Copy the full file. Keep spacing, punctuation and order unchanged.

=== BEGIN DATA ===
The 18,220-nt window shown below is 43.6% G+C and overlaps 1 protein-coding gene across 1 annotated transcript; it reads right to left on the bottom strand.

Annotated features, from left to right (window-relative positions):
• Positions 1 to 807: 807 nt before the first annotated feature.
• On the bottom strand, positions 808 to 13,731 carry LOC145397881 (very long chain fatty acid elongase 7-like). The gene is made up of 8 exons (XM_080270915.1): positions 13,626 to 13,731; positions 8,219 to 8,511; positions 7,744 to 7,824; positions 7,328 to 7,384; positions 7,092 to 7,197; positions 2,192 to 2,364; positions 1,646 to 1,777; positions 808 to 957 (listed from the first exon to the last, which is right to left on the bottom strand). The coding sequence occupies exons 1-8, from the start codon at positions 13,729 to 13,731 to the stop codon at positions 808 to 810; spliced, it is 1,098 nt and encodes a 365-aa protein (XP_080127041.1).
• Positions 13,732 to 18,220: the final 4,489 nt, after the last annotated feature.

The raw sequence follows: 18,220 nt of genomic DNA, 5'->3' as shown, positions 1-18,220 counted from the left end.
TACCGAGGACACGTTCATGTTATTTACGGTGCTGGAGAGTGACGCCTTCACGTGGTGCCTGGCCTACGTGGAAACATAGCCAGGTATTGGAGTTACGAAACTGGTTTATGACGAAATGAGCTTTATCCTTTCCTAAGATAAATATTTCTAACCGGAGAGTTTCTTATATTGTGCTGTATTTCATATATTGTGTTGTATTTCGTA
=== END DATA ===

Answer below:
The 18,220-nt window shown below is 43.6% G+C and overlaps 1 protein-coding gene across 1 annotated transcript; it reads right to left on the bottom strand.

Annotated features, from left to right (window-relative positions):
• Positions 1 to 807: 807 nt before the first annotated feature.
• On the bottom strand, positions 808 to 13,731 carry LOC145397881 (very long chain fatty acid elongase 7-like). The gene is made up of 8 exons (XM_080270915.1): positions 13,626 to 13,731; positions 8,219 to 8,511; positions 7,744 to 7,824; positions 7,328 to 7,384; positions 7,092 to 7,197; positions 2,192 to 2,364; positions 1,646 to 1,777; positions 808 to 957 (listed from the first exon to the last, which is right to left on the bottom strand). The coding sequence occupies exons 1-8, from the start codon at positions 13,729 to 13,731 to the stop codon at positions 808 to 810; spliced, it is 1,098 nt and encodes a 365-aa protein (XP_080127041.1).
• Positions 13,732 to 18,220: the final 4,489 nt, after the last annotated feature.

The raw sequence follows: 18,220 nt of genomic DNA, 5'->3' as shown, positions 1-18,220 counted from the left end.
TACCGAGGACACGTTCATGTTATTTACGGTGCTGGAGAGTGACGCCTTCACGTGGTGCCTGGCCTACGTGGAAACATAGCCAGGTATTGGAGTTACGAAACTGGTTTATGACGAAATGAGCTTTATCCTTTCCTAAGATAAATATTTCTAACCGGAGAGTTTCTTATATTGTGCTGTATTTCATATATTGTGTTGTATTTCGTA